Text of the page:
Turned out pretty well, but I was reminded that simple crusts made of just flour, water, and yeast, turn out much better with an overnight sponge or starter. More character. As a friend put it, “otherwise they just end up tasting like they’ve been baked on a pretzel.”

When I mentioned some of the dishes I usually make when Michele is away, one of the chefs at work asked, “Are you making Jambalaya because your wife doesn’t like it?” Hm, no, Michele loves Jambalaya.

I tried to think of something that all the bachelor dinners I’ve made for myself have had in common, and all I could think of was pork. Sausage, Bacon, Loin, Chops, you name it, a bachelor dinner must contain pork.

Feeling Italian (Part 2)

As I continue to work Sunday through Friday, it has been a bit of a struggle to make my one day a week off count. Get all the errands run, get some posts written, and, most importantly, spend some quality time with Mrs. Flannestad and our dog Monty.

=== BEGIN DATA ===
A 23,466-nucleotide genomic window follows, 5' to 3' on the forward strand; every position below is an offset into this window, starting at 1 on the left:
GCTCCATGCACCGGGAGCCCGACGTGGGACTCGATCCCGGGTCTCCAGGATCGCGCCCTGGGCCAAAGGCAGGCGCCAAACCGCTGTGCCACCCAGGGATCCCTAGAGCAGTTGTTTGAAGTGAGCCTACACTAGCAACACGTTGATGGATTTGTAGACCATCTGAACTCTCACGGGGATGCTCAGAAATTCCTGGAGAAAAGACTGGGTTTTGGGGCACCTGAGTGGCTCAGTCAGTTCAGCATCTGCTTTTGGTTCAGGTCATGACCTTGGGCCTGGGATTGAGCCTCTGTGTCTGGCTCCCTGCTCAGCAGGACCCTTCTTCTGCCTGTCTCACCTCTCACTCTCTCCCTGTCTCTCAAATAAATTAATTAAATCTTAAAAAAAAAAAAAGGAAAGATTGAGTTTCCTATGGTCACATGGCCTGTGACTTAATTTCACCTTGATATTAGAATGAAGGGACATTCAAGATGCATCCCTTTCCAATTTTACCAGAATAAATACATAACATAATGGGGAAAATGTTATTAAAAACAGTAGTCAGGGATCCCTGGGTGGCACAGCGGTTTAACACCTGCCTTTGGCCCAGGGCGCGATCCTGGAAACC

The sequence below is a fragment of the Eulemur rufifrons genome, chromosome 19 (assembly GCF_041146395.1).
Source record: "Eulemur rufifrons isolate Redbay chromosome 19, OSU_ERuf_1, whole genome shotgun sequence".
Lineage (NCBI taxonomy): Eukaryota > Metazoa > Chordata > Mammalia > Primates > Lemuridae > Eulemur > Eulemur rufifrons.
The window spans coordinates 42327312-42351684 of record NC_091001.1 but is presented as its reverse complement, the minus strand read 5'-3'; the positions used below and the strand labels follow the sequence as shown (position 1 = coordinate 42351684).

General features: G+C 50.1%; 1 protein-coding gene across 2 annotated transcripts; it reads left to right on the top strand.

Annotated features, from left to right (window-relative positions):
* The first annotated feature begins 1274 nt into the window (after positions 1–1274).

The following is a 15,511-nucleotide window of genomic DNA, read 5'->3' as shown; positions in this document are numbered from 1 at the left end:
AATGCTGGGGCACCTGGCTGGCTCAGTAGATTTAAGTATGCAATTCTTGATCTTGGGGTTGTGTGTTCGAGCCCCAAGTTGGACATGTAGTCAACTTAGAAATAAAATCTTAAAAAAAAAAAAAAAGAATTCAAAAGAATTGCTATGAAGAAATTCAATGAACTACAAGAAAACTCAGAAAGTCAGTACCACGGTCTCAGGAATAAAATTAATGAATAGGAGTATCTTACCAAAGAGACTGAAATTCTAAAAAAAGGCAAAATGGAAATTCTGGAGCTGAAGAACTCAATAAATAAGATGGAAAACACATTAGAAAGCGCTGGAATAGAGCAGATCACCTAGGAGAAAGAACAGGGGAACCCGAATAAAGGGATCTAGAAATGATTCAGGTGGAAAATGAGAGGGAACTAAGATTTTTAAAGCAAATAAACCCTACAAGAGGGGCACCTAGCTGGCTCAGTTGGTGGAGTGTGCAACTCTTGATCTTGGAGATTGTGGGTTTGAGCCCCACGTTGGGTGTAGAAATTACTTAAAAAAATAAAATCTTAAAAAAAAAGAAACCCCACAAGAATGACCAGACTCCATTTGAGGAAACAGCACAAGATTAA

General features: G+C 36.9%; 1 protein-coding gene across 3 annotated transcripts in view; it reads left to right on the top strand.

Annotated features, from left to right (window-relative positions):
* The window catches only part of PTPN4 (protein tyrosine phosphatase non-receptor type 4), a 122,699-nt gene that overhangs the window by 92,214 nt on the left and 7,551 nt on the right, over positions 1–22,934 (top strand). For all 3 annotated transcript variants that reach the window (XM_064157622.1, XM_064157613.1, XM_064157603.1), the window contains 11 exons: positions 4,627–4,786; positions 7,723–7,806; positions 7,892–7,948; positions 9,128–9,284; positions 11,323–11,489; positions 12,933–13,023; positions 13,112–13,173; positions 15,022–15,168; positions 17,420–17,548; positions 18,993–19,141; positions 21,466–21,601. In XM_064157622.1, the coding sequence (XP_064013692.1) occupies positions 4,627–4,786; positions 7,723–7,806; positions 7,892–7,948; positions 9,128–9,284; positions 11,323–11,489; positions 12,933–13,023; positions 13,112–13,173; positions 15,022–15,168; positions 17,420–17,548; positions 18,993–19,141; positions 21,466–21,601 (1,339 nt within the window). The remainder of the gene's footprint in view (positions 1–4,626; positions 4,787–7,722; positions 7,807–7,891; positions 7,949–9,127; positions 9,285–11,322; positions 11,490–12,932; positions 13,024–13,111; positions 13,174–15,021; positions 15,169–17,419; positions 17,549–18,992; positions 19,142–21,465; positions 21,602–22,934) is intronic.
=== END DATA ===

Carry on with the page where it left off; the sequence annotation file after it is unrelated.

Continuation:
A while ago Michele got me a copy of David Tanis’ cookbook, “A Platter of Figs“.

I promised to make her some things from it, but after a persimmon cake which wasn’t as good as our usual recipe, I hadn’t gone back and tried anything else.

So for this Saturday night, the first we’ve had together in a while, I opted to do a whole menu.

Feeling Italian (Part 2)

Steamed Fennel with Red Pepper Oil
Roasted Quail with Grilled Raddicchio and Creamy Polenta
Italian Plum Cake

First things first, headed to the Alemany Farmers’ Market Saturday “morning”, with the hopes of finding as much of the produce as possible.

Stopped at the Tomatero Farms stand and were thrilled to find Raddicchio.

Dapple Dandy Plums (my favorites!) from Ferrari Farms.

We only found some questionable looking Fennel, so I hedged our bets with beautiful beets from Blue House Farms.

Also some Maitake Mushrooms from Far West Fungi, part of a sekrit plan to “improve” Tanis’ menu.

After some fortifying Sopes and squash blossom Quesadillas from El Huarache Loco, we headed home with our spoils.